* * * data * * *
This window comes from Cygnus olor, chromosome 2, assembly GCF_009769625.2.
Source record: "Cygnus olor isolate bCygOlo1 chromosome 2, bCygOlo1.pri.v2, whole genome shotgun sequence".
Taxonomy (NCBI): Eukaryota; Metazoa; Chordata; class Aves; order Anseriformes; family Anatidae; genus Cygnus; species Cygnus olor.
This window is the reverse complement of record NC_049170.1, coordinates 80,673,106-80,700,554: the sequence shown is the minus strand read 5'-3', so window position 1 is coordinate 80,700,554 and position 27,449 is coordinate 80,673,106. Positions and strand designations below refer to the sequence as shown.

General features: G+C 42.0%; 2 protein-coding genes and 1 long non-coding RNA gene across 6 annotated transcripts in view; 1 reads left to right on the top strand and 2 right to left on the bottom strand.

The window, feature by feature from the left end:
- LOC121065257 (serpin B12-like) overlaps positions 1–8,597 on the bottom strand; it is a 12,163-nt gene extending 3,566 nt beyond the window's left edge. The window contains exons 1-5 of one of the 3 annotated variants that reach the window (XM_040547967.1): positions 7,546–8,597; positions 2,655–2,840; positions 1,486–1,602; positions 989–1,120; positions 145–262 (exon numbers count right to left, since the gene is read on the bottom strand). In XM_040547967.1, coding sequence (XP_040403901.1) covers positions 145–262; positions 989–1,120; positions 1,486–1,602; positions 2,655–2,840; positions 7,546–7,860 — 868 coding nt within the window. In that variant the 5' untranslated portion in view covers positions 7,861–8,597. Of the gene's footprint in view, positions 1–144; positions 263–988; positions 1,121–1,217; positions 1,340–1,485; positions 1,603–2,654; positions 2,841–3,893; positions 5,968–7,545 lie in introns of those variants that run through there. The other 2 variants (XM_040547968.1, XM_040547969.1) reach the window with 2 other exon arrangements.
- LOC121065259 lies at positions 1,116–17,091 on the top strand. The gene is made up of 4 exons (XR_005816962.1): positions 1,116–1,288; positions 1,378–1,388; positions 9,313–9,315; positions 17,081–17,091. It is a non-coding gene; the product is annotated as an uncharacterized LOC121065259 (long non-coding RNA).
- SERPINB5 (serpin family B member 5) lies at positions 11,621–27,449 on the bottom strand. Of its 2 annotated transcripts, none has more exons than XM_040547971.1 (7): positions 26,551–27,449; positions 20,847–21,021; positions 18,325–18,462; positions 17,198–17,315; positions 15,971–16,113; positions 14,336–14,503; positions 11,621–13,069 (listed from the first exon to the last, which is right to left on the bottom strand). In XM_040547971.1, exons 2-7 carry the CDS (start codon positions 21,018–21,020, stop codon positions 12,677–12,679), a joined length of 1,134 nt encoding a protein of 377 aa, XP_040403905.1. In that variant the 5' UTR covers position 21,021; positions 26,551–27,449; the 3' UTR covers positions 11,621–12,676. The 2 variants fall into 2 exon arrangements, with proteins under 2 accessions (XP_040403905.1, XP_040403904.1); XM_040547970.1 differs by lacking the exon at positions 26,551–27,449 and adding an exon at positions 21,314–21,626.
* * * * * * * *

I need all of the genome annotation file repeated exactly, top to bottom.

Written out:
This window comes from Cygnus olor, chromosome 2, assembly GCF_009769625.2.
Source record: "Cygnus olor isolate bCygOlo1 chromosome 2, bCygOlo1.pri.v2, whole genome shotgun sequence".
Taxonomy (NCBI): Eukaryota; Metazoa; Chordata; class Aves; order Anseriformes; family Anatidae; genus Cygnus; species Cygnus olor.
This window is the reverse complement of record NC_049170.1, coordinates 80,673,106-80,700,554: the sequence shown is the minus strand read 5'-3', so window position 1 is coordinate 80,700,554 and position 27,449 is coordinate 80,673,106. Positions and strand designations below refer to the sequence as shown.

General features: G+C 42.0%; 2 protein-coding genes and 1 long non-coding RNA gene across 6 annotated transcripts in view; 1 reads left to right on the top strand and 2 right to left on the bottom strand.

The window, feature by feature from the left end:
- LOC121065257 (serpin B12-like) overlaps positions 1–8,597 on the bottom strand; it is a 12,163-nt gene extending 3,566 nt beyond the window's left edge. The window contains exons 1-5 of one of the 3 annotated variants that reach the window (XM_040547967.1): positions 7,546–8,597; positions 2,655–2,840; positions 1,486–1,602; positions 989–1,120; positions 145–262 (exon numbers count right to left, since the gene is read on the bottom strand). In XM_040547967.1, coding sequence (XP_040403901.1) covers positions 145–262; positions 989–1,120; positions 1,486–1,602; positions 2,655–2,840; positions 7,546–7,860 — 868 coding nt within the window. In that variant the 5' untranslated portion in view covers positions 7,861–8,597. Of the gene's footprint in view, positions 1–144; positions 263–988; positions 1,121–1,217; positions 1,340–1,485; positions 1,603–2,654; positions 2,841–3,893; positions 5,968–7,545 lie in introns of those variants that run through there. The other 2 variants (XM_040547968.1, XM_040547969.1) reach the window with 2 other exon arrangements.
- LOC121065259 lies at positions 1,116–17,091 on the top strand. The gene is made up of 4 exons (XR_005816962.1): positions 1,116–1,288; positions 1,378–1,388; positions 9,313–9,315; positions 17,081–17,091. It is a non-coding gene; the product is annotated as an uncharacterized LOC121065259 (long non-coding RNA).
- SERPINB5 (serpin family B member 5) lies at positions 11,621–27,449 on the bottom strand. Of its 2 annotated transcripts, none has more exons than XM_040547971.1 (7): positions 26,551–27,449; positions 20,847–21,021; positions 18,325–18,462; positions 17,198–17,315; positions 15,971–16,113; positions 14,336–14,503; positions 11,621–13,069 (listed from the first exon to the last, which is right to left on the bottom strand). In XM_040547971.1, exons 2-7 carry the CDS (start codon positions 21,018–21,020, stop codon positions 12,677–12,679), a joined length of 1,134 nt encoding a protein of 377 aa, XP_040403905.1. In that variant the 5' UTR covers position 21,021; positions 26,551–27,449; the 3' UTR covers positions 11,621–12,676. The 2 variants fall into 2 exon arrangements, with proteins under 2 accessions (XP_040403905.1, XP_040403904.1); XM_040547970.1 differs by lacking the exon at positions 26,551–27,449 and adding an exon at positions 21,314–21,626.